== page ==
Los Angeles Times's view

THE Maserati Quattroporte is the most beautiful, best-handling super-sedan on the planet. Oh, if that were only enough.

This effortlessly gorgeous hunk of Italian swank, this sinister spark from coachbuilder Pininfarina’s grinding wheel, ignites envy and major car-jealousy wherever it lands. To drive one is to know the feeling of Roman senators plotting against you. Big and inexpressibly masculine, broad and low, with a rising rhythm from nose to tail and perfect isometric tension, the QP has a self-possession and – lan that makes its six-figure, four-door competitors – Mercedes-Benz AMG S-class, Audi S8, BMW 760Li – look like prison dentistry.

But then, looks were never this car’s problem. Neither was exclusivity. With about 1,500 QPs sold in the U.S. last year, these cars are spread as thinly as Spartans at Thermopylae.

Nor were driving dynamics. The QP is, after all, the four-door bastard son of Ferrari. Ginned up at a time when Maserati was owned directly by Maranello, the QP feels, smells and handles a lot like one of the Prancing Horses, which is to say: fierce, heroic, surgically precise, magically delicious. Assembled in Maserati’s old brick factory in Modena, powered by a Ferrari-built 4.2-liter V8, and sharing suppliers for things like brakes and leather, the QP seemed the answer to a tifosi’s pagan prayer: Ye gods, send me a Ferrari at half the price and twice the doors.

Trouble was, Maserati followed the Ferrari blueprint a little too closely in the original QPs when it installed an automated manual gearbox, a paddle-shifted six-speed transaxle like that in a Ferrari F430 Modena. These race-inspired cog-changers are perfect in extreme sports cars – to hear the wail of an F430 throttle-blipping through automated downshifts is to weep great covetous tears – but the Maserati’s transmission (called DuoSelect) didn’t have half the refinement it needed for an executive-class sedan. Sure, when you drove the car hard, the gearbox performed sensationally, but unless your hobby is transporting organs on ice between hospitals, the appreciation curve was precipitous. Meanwhile, the around-town Automatic mode was a balking, stumbling horror show.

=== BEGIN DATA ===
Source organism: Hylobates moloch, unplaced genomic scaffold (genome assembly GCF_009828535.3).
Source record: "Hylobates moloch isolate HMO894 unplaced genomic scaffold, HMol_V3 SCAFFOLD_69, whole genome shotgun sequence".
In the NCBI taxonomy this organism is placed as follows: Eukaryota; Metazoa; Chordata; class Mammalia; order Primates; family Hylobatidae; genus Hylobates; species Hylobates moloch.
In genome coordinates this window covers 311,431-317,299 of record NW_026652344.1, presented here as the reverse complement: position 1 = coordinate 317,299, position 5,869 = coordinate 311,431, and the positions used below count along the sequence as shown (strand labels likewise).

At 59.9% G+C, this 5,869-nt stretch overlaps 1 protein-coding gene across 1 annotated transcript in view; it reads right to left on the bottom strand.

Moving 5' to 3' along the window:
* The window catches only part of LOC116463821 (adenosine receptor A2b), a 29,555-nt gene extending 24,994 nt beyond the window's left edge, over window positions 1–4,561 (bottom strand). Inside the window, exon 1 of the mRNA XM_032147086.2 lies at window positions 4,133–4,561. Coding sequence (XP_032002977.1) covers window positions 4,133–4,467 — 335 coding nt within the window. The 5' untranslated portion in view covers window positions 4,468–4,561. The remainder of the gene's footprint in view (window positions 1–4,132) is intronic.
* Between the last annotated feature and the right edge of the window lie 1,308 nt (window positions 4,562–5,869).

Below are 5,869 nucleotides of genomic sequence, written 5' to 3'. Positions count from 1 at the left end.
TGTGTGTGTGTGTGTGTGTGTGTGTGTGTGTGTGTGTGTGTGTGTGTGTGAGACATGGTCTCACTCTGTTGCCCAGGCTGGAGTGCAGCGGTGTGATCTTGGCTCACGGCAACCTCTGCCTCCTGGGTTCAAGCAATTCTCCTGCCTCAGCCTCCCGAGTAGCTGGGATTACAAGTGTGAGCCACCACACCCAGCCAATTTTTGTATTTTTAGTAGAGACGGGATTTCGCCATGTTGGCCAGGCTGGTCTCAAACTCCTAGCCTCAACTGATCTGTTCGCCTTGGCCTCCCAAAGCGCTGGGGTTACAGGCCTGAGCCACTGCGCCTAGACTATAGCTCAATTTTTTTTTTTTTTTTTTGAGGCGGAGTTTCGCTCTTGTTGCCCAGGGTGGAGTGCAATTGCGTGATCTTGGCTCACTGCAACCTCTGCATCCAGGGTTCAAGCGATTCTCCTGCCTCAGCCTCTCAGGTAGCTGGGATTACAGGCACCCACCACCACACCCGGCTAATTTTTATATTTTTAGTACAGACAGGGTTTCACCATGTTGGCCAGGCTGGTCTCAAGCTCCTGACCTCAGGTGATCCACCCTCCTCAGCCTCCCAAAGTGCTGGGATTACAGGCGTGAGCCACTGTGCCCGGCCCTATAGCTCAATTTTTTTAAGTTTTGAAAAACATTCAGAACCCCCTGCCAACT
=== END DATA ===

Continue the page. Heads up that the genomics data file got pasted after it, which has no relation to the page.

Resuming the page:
The result: Despite hosannas from the enthusiast press, ultra-cool product placement on shows such as “24” and “Entourage,” and owners such as Nobel-winner-in-waiting Bono, the QP has been a sales dud.

The cure comes in the form of the QP Automatica, a new model with a conventional six-speed automatic transmission – a wonderful and transparent alteration that merely required Maserati to re-engineer the whole flipping car. The DuoSelect is a rear-transaxle unit, while the new ZF-supplied automatic is bolted to the engine up front. Not only that, but the Maser’s longitudinal-mounted V8 is set well back behind the front axle line, so there wasn’t a lot of room to work with. No one knows how much it cost Maserati – and its new paymaster, Fiat – to retrofit the automatic to the QP, but when you start monkeying with floor pans and engine mounts, adding interior gearshift consoles and subtracting rear transaxles, you start spending real money. For the record, Maserati says the delay in bringing the automatic was that ZF didn’t have a unit that could handle the V8’s 7,000 rpm.

Was it worth it? I’m not sure. The QP Automatica is infinitely easier to drive around town. Stick the wood-trimmed gear shifter (with a bronze trident on it) in D and be done with it. The throttle tip-in feels a little abrupt, so it takes half a day to educate your right foot, and the gearshifts aren’t as fluid as those of an Audi or BMW, but it’s no big deal. Similarly, parking is a breeze, whereas the DuoSelect’s Reverse gear was an adventure. Well, I say parking is a breeze; that’s discounting the fact that this car has the turning radius of the Bush White House.

It still feels like a QP. This car, which weighs nearly 4,400 pounds, is sprung pretty tightly, with a stiff, trembling low-ride ride that is quintessentially exotic. What’s Italian for “bleeding kidneys”?This car just does not want to give up much wheel travel to road imperfections.